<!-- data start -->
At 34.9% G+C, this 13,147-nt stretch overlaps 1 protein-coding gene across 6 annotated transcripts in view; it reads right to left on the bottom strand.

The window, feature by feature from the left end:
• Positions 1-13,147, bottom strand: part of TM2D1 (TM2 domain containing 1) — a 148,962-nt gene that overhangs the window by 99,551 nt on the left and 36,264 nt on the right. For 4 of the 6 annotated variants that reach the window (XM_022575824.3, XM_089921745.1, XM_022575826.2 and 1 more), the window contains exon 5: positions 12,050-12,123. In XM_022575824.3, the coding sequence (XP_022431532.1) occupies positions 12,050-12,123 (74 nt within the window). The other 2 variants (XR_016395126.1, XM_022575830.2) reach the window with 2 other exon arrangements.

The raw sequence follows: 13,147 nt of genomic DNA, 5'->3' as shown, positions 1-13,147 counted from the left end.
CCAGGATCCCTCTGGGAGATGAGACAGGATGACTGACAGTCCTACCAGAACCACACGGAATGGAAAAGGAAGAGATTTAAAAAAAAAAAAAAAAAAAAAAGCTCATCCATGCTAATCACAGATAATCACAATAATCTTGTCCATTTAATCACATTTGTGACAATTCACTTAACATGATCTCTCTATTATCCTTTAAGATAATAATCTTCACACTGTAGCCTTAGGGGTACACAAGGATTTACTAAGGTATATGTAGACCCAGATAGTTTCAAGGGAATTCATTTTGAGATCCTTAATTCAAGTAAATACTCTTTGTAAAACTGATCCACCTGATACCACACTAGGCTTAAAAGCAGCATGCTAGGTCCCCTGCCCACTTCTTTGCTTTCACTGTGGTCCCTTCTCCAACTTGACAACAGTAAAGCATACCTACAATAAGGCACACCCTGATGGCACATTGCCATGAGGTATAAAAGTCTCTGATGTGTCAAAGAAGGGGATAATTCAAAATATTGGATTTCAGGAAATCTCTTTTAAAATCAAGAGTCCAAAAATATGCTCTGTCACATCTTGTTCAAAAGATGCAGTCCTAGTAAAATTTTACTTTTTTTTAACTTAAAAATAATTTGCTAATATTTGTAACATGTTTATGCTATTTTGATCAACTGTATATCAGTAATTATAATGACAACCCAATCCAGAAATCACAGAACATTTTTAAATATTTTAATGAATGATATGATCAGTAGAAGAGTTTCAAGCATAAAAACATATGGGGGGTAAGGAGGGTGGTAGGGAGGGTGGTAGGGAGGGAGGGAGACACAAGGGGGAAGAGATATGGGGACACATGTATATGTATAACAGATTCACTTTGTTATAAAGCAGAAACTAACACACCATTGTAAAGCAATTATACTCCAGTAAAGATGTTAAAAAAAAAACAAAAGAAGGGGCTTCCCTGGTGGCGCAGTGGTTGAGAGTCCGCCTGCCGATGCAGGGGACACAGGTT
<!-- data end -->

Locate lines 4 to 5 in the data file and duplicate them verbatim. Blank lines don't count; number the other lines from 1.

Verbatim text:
The raw sequence follows: 13,147 nt of genomic DNA, 5'->3' as shown, positions 1-13,147 counted from the left end.
CCAGGATCCCTCTGGGAGATGAGACAGGATGACTGACAGTCCTACCAGAACCACACGGAATGGAAAAGGAAGAGATTTAAAAAAAAAAAAAAAAAAAAAAGCTCATCCATGCTAATCACAGATAATCACAATAATCTTGTCCATTTAATCACATTTGTGACAATTCACTTAACATGATCTCTCTATTATCCTTTAAGATAATAATCTTCACACTGTAGCCTTAGGGGTACACAAGGATTTACTAAGGTATATGTAGACCCAGATAGTTTCAAGGGAATTCATTTTGAGATCCTTAATTCAAGTAAATACTCTTTGTAAAACTGATCCACCTGATACCACACTAGGCTTAAAAGCAGCATGCTAGGTCCCCTGCCCACTTCTTTGCTTTCACTGTGGTCCCTTCTCCAACTTGACAACAGTAAAGCATACCTACAATAAGGCACACCCTGATGGCACATTGCCATGAGGTATAAAAGTCTCTGATGTGTCAAAGAAGGGGATAATTCAAAATATTGGATTTCAGGAAATCTCTTTTAAAATCAAGAGTCCAAAAATATGCTCTGTCACATCTTGTTCAAAAGATGCAGTCCTAGTAAAATTTTACTTTTTTTTAACTTAAAAATAATTTGCTAATATTTGTAACATGTTTATGCTATTTTGATCAACTGTATATCAGTAATTATAATGACAACCCAATCCAGAAATCACAGAACATTTTTAAATATTTTAATGAATGATATGATCAGTAGAAGAGTTTCAAGCATAAAAACATATGGGGGGTAAGGAGGGTGGTAGGGAGGGTGGTAGGGAGGGAGGGAGACACAAGGGGGAAGAGATATGGGGACACATGTATATGTATAACAGATTCACTTTGTTATAAAGCAGAAACTAACACACCATTGTAAAGCAATTATACTCCAGTAAAGATGTTAAAAAAAAAACAAAAGAAGGGGCTTCCCTGGTGGCGCAGTGGTTGAGAGTCCGCCTGCCGATGCAGGGGACACAGGTT